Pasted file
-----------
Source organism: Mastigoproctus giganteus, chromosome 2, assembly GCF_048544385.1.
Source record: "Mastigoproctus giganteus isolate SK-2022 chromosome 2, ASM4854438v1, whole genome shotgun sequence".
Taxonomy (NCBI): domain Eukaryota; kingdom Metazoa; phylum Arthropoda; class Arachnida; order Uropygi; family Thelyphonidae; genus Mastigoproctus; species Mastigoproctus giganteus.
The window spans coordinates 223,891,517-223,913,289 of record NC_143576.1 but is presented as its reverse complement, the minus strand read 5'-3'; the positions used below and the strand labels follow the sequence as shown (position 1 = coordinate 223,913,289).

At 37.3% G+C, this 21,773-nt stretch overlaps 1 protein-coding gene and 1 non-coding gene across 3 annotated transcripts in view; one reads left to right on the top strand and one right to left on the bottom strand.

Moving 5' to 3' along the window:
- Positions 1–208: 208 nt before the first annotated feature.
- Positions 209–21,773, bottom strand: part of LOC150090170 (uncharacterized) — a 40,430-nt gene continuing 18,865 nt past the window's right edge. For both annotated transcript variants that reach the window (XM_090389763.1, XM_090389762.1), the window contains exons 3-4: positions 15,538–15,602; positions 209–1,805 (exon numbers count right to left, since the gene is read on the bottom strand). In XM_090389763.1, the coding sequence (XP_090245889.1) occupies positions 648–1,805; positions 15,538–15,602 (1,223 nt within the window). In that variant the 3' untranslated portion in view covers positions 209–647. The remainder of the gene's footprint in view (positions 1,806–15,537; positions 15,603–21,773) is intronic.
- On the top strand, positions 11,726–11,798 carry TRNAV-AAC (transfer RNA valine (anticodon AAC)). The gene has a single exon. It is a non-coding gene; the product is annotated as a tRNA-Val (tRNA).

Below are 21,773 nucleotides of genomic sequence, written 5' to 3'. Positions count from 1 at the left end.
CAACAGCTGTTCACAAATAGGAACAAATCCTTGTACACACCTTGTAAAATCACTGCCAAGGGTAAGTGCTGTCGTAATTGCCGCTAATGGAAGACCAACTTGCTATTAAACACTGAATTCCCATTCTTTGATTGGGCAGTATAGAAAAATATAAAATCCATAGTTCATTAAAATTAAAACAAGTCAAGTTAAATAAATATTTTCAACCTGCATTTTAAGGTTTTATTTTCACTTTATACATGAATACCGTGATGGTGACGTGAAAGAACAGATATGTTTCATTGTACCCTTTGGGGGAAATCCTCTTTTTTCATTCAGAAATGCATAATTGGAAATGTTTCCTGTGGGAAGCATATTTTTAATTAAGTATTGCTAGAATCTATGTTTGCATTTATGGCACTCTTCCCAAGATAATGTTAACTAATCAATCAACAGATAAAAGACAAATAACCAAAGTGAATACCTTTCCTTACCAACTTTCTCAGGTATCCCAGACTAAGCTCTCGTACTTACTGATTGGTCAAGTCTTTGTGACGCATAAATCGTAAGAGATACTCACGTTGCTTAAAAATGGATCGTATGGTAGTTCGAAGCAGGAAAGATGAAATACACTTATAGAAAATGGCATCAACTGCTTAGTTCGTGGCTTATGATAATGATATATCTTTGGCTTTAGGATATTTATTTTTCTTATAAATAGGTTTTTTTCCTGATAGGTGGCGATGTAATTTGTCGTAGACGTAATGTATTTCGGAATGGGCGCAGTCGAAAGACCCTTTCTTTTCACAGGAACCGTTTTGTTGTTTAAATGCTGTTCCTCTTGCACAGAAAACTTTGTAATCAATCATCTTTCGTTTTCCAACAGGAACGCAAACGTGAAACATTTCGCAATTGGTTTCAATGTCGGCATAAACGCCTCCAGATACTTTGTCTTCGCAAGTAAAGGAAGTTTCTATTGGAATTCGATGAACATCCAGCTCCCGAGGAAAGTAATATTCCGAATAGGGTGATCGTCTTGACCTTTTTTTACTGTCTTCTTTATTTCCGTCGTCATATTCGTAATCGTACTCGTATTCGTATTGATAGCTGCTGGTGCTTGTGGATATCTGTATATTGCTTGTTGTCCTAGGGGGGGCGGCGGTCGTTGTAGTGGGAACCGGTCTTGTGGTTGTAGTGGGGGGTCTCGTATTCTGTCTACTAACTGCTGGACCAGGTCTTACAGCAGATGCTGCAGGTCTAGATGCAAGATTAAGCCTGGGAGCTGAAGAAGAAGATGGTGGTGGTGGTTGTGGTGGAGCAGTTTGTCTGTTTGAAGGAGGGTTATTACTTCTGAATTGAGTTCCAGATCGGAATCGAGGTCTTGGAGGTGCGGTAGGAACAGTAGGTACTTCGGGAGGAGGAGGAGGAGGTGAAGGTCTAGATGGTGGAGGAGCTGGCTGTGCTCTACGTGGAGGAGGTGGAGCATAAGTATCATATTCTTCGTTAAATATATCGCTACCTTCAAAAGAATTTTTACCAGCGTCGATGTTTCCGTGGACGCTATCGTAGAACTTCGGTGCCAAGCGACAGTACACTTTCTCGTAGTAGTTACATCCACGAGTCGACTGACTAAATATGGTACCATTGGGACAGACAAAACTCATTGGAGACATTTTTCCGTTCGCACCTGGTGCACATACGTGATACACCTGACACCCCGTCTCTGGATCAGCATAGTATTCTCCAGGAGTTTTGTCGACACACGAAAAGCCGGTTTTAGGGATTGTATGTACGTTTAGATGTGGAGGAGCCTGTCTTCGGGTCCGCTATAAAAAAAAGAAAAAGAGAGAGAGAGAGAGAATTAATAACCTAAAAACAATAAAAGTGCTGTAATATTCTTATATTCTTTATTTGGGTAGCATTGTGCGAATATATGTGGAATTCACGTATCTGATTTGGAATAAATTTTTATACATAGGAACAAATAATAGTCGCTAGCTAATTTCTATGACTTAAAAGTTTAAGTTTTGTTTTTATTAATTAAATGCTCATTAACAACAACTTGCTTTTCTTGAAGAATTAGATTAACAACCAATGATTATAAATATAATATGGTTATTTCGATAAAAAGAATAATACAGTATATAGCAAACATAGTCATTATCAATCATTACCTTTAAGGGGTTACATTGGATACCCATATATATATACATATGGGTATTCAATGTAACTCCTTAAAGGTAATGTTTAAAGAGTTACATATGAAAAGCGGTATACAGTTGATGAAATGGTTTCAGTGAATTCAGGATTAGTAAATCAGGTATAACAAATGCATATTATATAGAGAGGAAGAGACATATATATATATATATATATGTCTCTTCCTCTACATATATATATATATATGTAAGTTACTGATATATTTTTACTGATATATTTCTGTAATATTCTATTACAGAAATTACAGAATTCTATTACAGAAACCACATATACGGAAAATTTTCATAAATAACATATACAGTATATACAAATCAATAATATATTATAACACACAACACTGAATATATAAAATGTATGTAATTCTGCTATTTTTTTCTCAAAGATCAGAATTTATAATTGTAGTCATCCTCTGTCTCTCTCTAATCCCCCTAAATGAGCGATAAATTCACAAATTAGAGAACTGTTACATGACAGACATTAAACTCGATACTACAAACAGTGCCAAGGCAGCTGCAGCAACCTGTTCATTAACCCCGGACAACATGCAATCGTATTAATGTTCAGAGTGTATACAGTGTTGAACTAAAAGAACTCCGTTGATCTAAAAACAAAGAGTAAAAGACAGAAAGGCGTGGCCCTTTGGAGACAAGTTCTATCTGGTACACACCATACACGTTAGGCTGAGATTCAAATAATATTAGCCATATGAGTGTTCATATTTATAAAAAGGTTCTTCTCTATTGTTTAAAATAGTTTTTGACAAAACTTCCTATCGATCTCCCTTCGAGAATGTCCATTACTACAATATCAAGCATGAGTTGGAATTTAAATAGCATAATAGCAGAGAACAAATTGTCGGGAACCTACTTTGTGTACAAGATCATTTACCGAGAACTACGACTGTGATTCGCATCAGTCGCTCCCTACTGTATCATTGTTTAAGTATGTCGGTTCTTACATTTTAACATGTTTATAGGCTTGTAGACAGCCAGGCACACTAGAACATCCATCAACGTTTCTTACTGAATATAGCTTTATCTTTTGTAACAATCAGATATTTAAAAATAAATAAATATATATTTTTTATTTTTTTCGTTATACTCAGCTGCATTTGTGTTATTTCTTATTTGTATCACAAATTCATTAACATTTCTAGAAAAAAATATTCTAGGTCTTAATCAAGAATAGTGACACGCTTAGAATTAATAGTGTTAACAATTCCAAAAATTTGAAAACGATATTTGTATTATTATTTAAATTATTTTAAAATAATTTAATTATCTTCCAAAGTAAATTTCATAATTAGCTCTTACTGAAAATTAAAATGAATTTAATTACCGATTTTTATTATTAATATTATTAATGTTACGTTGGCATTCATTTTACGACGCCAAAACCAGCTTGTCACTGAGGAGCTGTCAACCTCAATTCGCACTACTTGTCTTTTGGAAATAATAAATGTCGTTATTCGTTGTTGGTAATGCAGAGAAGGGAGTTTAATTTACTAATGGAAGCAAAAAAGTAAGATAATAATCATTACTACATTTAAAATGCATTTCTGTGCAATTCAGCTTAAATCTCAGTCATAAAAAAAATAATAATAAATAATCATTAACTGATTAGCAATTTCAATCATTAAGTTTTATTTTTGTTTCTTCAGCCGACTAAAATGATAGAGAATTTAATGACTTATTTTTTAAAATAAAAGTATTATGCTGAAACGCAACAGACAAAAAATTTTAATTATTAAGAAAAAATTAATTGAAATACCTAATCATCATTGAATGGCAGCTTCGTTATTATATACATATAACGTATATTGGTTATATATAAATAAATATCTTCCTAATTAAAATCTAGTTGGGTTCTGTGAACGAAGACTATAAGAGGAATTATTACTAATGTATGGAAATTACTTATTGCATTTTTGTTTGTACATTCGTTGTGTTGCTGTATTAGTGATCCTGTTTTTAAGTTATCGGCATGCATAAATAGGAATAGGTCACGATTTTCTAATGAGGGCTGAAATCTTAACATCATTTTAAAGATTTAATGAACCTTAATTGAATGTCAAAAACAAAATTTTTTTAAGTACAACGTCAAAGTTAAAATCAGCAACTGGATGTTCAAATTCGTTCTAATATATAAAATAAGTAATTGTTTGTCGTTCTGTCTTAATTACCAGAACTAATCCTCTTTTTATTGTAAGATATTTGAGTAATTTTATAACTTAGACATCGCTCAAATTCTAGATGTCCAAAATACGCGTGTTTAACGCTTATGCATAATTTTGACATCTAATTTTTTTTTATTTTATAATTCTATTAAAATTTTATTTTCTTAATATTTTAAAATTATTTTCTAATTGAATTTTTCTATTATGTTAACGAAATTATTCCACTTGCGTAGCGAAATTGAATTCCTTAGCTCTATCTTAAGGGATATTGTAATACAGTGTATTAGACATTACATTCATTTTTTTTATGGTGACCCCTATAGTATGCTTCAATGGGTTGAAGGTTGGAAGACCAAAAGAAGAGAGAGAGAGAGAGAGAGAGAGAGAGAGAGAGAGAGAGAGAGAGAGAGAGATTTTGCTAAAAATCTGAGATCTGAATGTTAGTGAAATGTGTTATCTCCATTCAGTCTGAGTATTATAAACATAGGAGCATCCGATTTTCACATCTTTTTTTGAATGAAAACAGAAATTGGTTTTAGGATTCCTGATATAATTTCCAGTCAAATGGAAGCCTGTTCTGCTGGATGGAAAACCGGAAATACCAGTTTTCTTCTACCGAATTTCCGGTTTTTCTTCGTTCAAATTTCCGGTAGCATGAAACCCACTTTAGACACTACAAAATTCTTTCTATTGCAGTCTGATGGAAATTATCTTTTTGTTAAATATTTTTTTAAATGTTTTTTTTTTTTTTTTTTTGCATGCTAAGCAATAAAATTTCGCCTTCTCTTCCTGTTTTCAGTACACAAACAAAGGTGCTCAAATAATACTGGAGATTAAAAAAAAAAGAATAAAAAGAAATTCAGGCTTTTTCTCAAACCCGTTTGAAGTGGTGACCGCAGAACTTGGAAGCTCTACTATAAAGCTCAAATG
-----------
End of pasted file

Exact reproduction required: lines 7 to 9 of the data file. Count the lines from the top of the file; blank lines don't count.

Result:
- Positions 1–208: 208 nt before the first annotated feature.
- Positions 209–21,773, bottom strand: part of LOC150090170 (uncharacterized) — a 40,430-nt gene continuing 18,865 nt past the window's right edge. For both annotated transcript variants that reach the window (XM_090389763.1, XM_090389762.1), the window contains exons 3-4: positions 15,538–15,602; positions 209–1,805 (exon numbers count right to left, since the gene is read on the bottom strand). In XM_090389763.1, the coding sequence (XP_090245889.1) occupies positions 648–1,805; positions 15,538–15,602 (1,223 nt within the window). In that variant the 3' untranslated portion in view covers positions 209–647. The remainder of the gene's footprint in view (positions 1,806–15,537; positions 15,603–21,773) is intronic.
- On the top strand, positions 11,726–11,798 carry TRNAV-AAC (transfer RNA valine (anticodon AAC)). The gene has a single exon. It is a non-coding gene; the product is annotated as a tRNA-Val (tRNA).